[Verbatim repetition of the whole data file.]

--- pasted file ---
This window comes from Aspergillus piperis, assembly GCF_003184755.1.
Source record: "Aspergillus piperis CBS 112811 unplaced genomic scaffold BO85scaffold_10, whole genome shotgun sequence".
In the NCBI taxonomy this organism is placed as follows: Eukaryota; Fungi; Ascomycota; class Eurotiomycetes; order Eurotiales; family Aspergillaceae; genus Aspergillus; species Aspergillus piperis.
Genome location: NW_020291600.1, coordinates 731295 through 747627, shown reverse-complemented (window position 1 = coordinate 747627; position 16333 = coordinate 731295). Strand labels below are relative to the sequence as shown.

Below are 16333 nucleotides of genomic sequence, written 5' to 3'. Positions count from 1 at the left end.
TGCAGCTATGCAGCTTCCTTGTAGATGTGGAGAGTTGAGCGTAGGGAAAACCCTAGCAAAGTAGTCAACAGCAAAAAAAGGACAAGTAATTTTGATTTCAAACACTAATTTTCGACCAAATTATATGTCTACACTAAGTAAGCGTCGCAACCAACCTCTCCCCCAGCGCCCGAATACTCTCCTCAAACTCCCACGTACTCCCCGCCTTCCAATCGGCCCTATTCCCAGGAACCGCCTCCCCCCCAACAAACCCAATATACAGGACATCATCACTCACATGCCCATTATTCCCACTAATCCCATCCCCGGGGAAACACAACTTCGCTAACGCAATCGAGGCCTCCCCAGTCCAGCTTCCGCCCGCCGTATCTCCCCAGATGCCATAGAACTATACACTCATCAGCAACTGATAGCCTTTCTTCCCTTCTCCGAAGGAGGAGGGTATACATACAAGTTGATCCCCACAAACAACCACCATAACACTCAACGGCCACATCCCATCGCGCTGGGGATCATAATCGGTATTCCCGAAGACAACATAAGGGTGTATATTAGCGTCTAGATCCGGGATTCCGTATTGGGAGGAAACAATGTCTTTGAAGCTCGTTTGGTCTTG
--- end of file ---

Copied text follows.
This window comes from Aspergillus piperis, assembly GCF_003184755.1.
Source record: "Aspergillus piperis CBS 112811 unplaced genomic scaffold BO85scaffold_10, whole genome shotgun sequence".
In the NCBI taxonomy this organism is placed as follows: Eukaryota; Fungi; Ascomycota; class Eurotiomycetes; order Eurotiales; family Aspergillaceae; genus Aspergillus; species Aspergillus piperis.
Genome location: NW_020291600.1, coordinates 731295 through 747627, shown reverse-complemented (window position 1 = coordinate 747627; position 16333 = coordinate 731295). Strand labels below are relative to the sequence as shown.

Below are 16333 nucleotides of genomic sequence, written 5' to 3'. Positions count from 1 at the left end.
TGCAGCTATGCAGCTTCCTTGTAGATGTGGAGAGTTGAGCGTAGGGAAAACCCTAGCAAAGTAGTCAACAGCAAAAAAAGGACAAGTAATTTTGATTTCAAACACTAATTTTCGACCAAATTATATGTCTACACTAAGTAAGCGTCGCAACCAACCTCTCCCCCAGCGCCCGAATACTCTCCTCAAACTCCCACGTACTCCCCGCCTTCCAATCGGCCCTATTCCCAGGAACCGCCTCCCCCCCAACAAACCCAATATACAGGACATCATCACTCACATGCCCATTATTCCCACTAATCCCATCCCCGGGGAAACACAACTTCGCTAACGCAATCGAGGCCTCCCCAGTCCAGCTTCCGCCCGCCGTATCTCCCCAGATGCCATAGAACTATACACTCATCAGCAACTGATAGCCTTTCTTCCCTTCTCCGAAGGAGGAGGGTATACATACAAGTTGATCCCCACAAACAACCACCATAACACTCAACGGCCACATCCCATCGCGCTGGGGATCATAATCGGTATTCCCGAAGACAACATAAGGGTGTATATTAGCGTCTAGATCCGGGATTCCGTATTGGGAGGAAACAATGTCTTTGAAGCTCGTTTGGTCTTG